Accused of terrorizing the public, he offered a hasty excuse that strongly argued against both his intelligence and his honesty. "I want to make sure we didn't show it as a nuclear attack because I personally thought that would be over the top," Klock said. "It's up to the viewer to imagine what kind of weapon caused the fire."
"Politicians seem embarrassed by, and unwilling to use, America’s awesome place in the world as the greatest force for good for all mankind. I am a proud American and military man who knows how to keep and use a strong military."—Cmdr. Brian Klock
Supporting the Troops…
Even When the Cameras are Off
I fully support our dedicated troops fighting for our way of life. In Congress, I’ll fight for what they need to win this terrible war for American freedom. Until then, I’m showing I respect their sacrifice by eating MREs every day, just like they do!
Vote for Brian Klock, 22nd Congressional District
[links to archived
former web page]
Brian "I'm not a politician" Klock, as he styles himself, isn't subtle. For nearly two months now, since he announced his candidacy in early January, he has been plugging his guts [click through to archived "MRE page"] with the military's "Meals, Ready to Eat" (MRE's) to boost the cause against "Islamofascists"—and boost his superpatriot image in the process. He portrays himself [click through to archived media links page] as a lofty hawk bravely soaring above the Homeland state and global war in his counter-terror and counter-intelligence capacities. He boasts of having been alerted on the afternoon of 9/11, 2001 that he would be going on active duty for the government—but he is utterly unwilling to discuss what he was doing or where he was for several years, only saying cryptically that he was abroad.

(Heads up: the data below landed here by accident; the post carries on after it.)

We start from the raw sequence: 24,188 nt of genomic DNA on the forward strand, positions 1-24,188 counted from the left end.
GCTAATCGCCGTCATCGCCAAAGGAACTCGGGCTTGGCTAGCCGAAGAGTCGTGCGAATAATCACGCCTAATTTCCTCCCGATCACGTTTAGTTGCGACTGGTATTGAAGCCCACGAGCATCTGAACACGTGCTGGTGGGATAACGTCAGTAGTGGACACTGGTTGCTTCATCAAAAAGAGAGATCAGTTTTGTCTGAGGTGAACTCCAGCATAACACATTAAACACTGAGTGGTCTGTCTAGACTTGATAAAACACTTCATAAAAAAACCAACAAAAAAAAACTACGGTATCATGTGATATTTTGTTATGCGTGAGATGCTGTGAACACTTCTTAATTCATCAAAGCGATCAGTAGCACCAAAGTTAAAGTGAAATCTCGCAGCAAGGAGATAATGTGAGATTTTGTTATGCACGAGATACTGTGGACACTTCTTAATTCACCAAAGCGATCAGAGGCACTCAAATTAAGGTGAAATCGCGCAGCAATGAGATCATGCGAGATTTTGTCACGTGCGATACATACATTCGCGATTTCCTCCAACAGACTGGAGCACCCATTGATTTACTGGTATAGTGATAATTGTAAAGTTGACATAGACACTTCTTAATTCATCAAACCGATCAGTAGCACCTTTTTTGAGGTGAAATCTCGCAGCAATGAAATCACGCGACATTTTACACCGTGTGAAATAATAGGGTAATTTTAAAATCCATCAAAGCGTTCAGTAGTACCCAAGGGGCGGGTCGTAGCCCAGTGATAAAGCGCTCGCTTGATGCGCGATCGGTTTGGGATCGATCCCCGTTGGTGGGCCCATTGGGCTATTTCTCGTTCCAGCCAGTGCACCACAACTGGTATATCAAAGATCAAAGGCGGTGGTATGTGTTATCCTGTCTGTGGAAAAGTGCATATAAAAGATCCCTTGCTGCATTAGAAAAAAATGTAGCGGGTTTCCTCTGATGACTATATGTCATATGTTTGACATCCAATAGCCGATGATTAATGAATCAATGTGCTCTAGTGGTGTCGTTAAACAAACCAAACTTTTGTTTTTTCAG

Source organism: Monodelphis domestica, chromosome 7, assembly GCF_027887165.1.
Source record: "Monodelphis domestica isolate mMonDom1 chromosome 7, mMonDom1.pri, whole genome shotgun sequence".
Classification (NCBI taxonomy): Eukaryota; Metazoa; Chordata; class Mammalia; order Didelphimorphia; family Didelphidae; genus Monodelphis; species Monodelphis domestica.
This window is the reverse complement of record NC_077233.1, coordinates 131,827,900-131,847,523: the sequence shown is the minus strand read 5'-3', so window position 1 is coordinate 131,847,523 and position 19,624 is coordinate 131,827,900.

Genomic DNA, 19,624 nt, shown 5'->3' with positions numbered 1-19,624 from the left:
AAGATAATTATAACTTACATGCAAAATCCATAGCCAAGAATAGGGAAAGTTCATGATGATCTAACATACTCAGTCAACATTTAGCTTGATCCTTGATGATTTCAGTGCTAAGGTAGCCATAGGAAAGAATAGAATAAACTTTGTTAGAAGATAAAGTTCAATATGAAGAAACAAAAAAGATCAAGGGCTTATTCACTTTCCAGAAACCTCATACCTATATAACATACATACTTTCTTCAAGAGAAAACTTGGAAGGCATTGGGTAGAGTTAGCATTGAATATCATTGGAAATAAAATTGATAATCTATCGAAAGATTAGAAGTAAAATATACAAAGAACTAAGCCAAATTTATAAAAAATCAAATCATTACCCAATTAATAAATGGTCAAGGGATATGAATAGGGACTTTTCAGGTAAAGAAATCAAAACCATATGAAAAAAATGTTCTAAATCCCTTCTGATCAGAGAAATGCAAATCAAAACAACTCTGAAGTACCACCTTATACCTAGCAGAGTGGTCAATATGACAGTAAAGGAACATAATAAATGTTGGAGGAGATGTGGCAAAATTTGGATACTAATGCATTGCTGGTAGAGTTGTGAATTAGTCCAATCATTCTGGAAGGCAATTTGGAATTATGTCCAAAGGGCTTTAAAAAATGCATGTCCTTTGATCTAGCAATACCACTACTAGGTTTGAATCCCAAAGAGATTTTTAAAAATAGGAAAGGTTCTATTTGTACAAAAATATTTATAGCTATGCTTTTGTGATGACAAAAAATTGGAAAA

There's an old joke that we've used forever in military intelligence circles: "Ask me no questions. If I tell you the answer I have to kill you!"
There are few places in the United States where a character right out of the movie Dr. Strangelove, like Cmdr. Klock, could hope to impress his neighbors—as anything but a dangerous militarist, that is. District 22, south and east of Houston and home turf for Big Oil, is one of those few places. It is an amalgamation of blue-collar rednecks in gas guzzling pickup trucks and well-off suburban Republicans in gas guzzling SUVs.
These were the Christian soldiers who once optimistically marched off to Bush's messianic war on Islamic terror wherever he proclaimed it to be—which was, coincidentally, in the middle of the Middle East's oil resources. For the most part they believed that Islam was ready to be converted to Christianity, sectarian Iraq was eager for democracy, and postwar gasoline would be a dollar a gallon. They are more or less like the rest of the nation, God love them, and their greatest flaw is their blind patriotism— which is what Cmdr. Klock is counting on.
"I know a threat when I see it, and I am not afraid to take action. Today, I am sounding the alarm and leading you to join me in addressing the grave danger Houston faces from terrorists who want to destroy everything most precious to us—our families, our homes, and our way of life." —Cmdr. Brian Klock
Covert Cmdr. Klock is waging a terror war on the public consciousness with his "vote for me or die" approach, and he has some professional help of my acquaintance for that purpose. Lt. Col. Gordon S. Fowkes and I were both members of the Army's 75th Division in Houston, which specialized in conducting large-scale training exercises. Whereas my own specialties were military intelligence and public affairs, Fowkes' background was military intelligence and psychological operations—making him a perfect addition to the Klock fear campaign.
Whereas I wrote military analysis for the Houston Chronicle—accurately predicting that Iraq would turn into a "quicksand war," Fowkes has intermittently worked as a Bush League military expert in the local media, a bellicose cheerleader yelling his heart out for the cheerleader in chief, exhorting a discouraged public to keep rooting for an eventual victory in the great game of war.